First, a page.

Getting students excited about what’s on their lunch trays takes a mix of the right ingredients.
Plus, it requires tapping into youthful curiosity, said Mo Shamali, child nutrition director for Kentwood and Kelloggsville public schools.
“Kids are savvy,” he said, while demonstrating to his staff how to prepare falafel, a traditional Arab food, with garbanzo beans, parsley, onions and spices. “They want to try new things.”
Earlier that morning, he got fancy with sweet potatoes, showing how they work in nachos, hamburgers and hash browns. He and the staff completed 20 recipes.
Motivating the Staff
Shamali, a 23-year year veteran of the Kentwood food service program, leads regular workshops for the two district’s food service staff. The sessions introduce recipes and ideas centered around a food theme or ingredient with a goal of bringing them to the lunch menu in creative, delicious ways.
His most recent subject: legumes and potatoes. He challenged staff to break into teams of two to prepare several recipes which had to include beans: The Walking Taco, Mexican Layered Bean Dip, Sloppy Bean Joes, Mexican Potato Bowl, Santiago Black Bean Subs and Potato Soft Taco.
After working on presentation, the tasting began, with staff ranking which recipe students would like most. “Keep in mind when you taste it, you want to think of taste, presentation and which ones you think will succeed in the district,” he said. “Remember when you were a teenager.”
More than 70 languages are represented in Kentwood Public Schools, which means many different culinary customs and tastes and endless food possibilities. Also, he has to comply with National School Lunch nutrition standards that require meals have a meat or meat alternative, bread or grain, fruit, vegetable and milk. “We want to have not only diversity in the culture we have here but also in the service we provide,” he said.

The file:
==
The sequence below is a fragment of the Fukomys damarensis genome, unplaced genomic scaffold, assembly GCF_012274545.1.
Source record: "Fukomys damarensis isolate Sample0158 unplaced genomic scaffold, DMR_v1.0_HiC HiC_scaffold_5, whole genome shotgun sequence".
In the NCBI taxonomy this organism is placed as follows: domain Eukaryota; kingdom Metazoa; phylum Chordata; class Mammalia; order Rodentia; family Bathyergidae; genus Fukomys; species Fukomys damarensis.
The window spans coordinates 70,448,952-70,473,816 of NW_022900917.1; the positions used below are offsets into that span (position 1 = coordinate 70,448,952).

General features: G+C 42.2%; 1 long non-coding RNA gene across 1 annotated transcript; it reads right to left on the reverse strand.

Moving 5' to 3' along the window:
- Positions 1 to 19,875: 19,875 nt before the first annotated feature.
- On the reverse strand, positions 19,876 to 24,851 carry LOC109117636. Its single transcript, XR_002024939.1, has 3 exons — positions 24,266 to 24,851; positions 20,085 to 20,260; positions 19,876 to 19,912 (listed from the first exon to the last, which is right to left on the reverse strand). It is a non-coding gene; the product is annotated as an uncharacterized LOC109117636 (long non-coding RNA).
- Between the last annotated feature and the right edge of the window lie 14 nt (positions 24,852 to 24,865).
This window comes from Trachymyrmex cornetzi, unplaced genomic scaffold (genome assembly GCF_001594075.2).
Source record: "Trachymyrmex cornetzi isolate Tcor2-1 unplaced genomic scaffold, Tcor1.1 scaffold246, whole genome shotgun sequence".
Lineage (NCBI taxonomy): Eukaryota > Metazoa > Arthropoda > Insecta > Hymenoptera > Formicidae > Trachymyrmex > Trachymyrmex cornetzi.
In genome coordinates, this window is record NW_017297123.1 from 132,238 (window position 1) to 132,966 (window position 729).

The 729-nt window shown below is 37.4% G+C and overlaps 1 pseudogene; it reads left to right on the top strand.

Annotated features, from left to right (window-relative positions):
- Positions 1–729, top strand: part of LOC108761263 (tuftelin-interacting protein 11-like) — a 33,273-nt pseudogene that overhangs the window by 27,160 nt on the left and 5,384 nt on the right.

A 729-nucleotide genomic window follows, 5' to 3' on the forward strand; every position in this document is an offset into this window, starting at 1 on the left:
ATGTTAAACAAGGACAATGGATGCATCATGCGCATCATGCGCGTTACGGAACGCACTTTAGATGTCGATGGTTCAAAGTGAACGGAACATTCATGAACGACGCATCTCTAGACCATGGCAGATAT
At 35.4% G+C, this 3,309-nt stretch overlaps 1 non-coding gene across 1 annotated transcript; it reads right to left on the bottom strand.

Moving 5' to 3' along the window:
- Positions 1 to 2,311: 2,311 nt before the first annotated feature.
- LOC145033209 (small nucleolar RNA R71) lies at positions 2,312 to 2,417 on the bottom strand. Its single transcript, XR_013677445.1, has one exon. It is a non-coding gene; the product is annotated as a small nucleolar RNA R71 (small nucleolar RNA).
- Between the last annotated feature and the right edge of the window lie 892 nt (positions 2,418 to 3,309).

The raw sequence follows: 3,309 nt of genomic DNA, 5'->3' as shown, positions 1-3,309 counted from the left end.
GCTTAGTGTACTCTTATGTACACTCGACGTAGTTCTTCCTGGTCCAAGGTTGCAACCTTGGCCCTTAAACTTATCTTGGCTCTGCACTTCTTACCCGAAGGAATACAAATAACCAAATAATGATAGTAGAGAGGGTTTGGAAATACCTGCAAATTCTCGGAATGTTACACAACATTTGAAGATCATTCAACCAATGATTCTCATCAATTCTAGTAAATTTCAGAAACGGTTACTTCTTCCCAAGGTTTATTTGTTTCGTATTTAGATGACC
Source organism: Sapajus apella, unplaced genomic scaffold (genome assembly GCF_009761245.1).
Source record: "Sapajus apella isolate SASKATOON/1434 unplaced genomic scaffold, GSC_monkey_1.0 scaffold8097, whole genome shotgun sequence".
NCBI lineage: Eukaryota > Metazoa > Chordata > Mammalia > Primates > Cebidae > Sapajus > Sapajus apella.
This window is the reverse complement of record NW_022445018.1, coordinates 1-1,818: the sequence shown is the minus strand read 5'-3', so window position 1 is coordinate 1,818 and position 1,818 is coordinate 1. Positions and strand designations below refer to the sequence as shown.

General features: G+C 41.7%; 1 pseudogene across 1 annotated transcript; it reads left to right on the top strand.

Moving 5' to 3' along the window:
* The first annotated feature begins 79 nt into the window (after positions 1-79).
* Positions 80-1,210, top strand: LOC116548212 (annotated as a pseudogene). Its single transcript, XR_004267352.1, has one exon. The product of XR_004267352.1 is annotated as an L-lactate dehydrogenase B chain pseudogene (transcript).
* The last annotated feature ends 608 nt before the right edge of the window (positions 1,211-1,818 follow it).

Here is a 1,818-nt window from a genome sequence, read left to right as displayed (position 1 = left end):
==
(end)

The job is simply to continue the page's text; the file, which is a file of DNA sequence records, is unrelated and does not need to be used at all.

Shamali’s expertise lends itself to high-level and creative training. A native of Jordan, Shamali served as chef at Bentham’s Riverfront Restaurant in the Amway Grand Plaza before beginning his career in the district.
Last year, he introduced students to lamb prepared in baked kofta (balls of minced or ground meat, usually beef or lamb, mixed with spices and/or onions), seasoned ground lamb, patties and calzones.
He said his goal is to offer fresh, local and attractive dishes while expanding student’s palates and providing proper nutrition. Fresh produce and a salad bar are always available in the cafeteria.
Staff members are happy to contribute. “It’s always nice to try new things and be a little creative,” said Kelloggsville Middle School food service staff member Ruth Sessions. “It’s good to work with another school and see how they do things.”
“It’s nice to get a group of ladies together and collaborate,” said Julie Reams, Kentwood food service employee. “Mo’s experience steers us in the right direction.
Christy Haven, Kentwood child nutrition services supervisor, said she enjoyed the variety of ingredients. “It came down to making it as creative and eye appealing as we could,” she said. “This is a good example of what we can do.”